Florida Medicaid Income Limits for 2020

The Florida Medicaid program provides medical coverage to low-income individuals and families. Medicaid also helps elderly and disabled people with the cost of nursing facility care and other health care expenses. In this post, we will review the eligibility standards for Medicaid in Florida, including the Florida Medicaid income limits.

Eligibility for Medicaid is usually based on the family’s or individual’s income. To learn more about how to qualify for Medicaid in Florida and the income limits, please keep reading this post below.

"Florida Medicaid Income Limits"

This article on Florida Medicaid eligibility will cover:

  • Medicaid in Florida
  • Who Can Get Medicaid in Florida?
  • Florida Medicaid Expansion
  • 2020 Florida Medicaid Income Limit
  • What is Counted as Income for Medicaid?
  • Long Term Care Eligibility for Seniors
  • How to Apply for Medicaid in Florida

Medicaid in Florida

Medicaid provides healthcare coverage to almost 3.6 million people in Florida, including 2.4 million children.

The Medicaid program in Florida is administered by the Agency for Health Care Administration.

However, eligibility for Medicaid in Florida is determined either by the Department of Children and Families (DCF) or the Social Security Administration (for SSI recipients).

Florida KidCare is Florida’s name for CHIP, which provides health insurance to children whose families earn too much to qualify for Medicaid.

Who Can Get Medicaid in Florida?

You should apply for Medicaid if your income is low and you match one of the descriptions below:

  • You think you are pregnant
  • The parent or caretaker of a child and/or teenager under the age of 19.
  • You are a child or teenager age 18 or under.
  • An adult age 65 or older.
  • You are legally blind.
  • Living with a disability or disabled.
  • You are in need of nursing home care.

Florida Medicaid Expansion

Florida is one of the 14 states that have not expanded Medicaid coverage to low-income adults without dependents.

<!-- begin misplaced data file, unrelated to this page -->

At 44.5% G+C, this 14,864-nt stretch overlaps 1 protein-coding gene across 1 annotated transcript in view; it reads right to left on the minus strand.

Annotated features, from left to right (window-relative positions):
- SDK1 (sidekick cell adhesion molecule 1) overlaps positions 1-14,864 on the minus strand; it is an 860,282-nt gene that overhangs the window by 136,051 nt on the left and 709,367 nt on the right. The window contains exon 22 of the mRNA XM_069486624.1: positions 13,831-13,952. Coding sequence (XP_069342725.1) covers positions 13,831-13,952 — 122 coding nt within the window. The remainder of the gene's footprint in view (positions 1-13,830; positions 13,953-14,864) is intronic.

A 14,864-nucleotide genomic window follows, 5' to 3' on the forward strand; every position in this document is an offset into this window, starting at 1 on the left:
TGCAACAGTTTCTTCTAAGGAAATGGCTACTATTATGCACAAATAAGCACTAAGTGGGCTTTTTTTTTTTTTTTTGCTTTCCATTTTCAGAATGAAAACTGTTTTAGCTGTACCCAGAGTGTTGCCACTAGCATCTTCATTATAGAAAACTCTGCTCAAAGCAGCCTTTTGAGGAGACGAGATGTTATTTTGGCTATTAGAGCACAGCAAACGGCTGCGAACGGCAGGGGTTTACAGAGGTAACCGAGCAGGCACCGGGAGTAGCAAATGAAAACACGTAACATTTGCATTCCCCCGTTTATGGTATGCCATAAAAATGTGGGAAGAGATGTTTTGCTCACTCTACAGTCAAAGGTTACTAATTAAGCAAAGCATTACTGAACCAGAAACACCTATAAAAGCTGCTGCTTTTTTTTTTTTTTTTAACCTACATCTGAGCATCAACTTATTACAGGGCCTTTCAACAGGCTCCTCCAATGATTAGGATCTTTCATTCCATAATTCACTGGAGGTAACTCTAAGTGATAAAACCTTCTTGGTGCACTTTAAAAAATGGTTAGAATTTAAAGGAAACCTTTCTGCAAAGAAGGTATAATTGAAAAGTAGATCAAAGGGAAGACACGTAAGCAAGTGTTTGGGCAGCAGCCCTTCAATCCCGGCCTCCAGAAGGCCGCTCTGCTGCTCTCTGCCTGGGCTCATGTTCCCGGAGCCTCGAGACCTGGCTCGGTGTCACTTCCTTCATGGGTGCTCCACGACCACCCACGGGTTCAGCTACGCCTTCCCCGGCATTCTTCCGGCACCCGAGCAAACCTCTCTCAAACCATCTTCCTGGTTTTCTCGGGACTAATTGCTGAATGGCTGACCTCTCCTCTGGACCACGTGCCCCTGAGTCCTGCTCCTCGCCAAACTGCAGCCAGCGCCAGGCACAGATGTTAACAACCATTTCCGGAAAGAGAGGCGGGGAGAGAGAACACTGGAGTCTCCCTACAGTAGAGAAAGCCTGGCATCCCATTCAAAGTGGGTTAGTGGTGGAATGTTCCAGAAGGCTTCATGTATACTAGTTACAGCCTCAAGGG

As a result, about 445,000 adults with low income who would otherwise be covered by Medicaid expansion are left without coverage.

2020 Florida Medicaid Income Limit

Like most states, Florida has multiple Medicaid programs based on categories.

To be approved for Medicaid, you have to know the income limit for the eligibility category you fall under.

Here are the main eligibility categories:

  • Children Ages 0-1
  • Children Ages 1-5
  • Children Ages 6-18
  • Children – CHIP
  • Pregnant Women
  • Parent & Caretaker Relatives
  • Seniors & People w/ Disabilities
  • Adults – Medicaid Expansion

How the Florida Medicaid Income Limit is Calculated

The Florida Medicaid Income limit is calculated as a Percent of the Federal Poverty Level.

Here is the Medicaid income limit for Florida based on the percentage of the Federal Poverty Level.

Florida Medicaid Eligibility Levels (as a % of Federal Poverty Level)

Children Ages 0-1 206%
Children Ages 1-5 140%
Children Ages 6-18 133%
Children – CHIP 210%
Pregnant Women 191%
Parent & Caretaker Relatives 28%
Seniors & People w/ Disabilities 88%
Adults – Medicaid Expansion No Expansion

Here is the 2020 Federal Poverty Level information, based on Household Size as released by the US Department of Health and Human Services.

Federal poverty levels in 2020
Household Size Poverty Guideline
1 $12,490
2 $16,910
3 $21,330
4 $25,750
5 $30,170
6 $34,590
7 $39,010
8 $43,430
Over 8 people Add $4,420 per extra person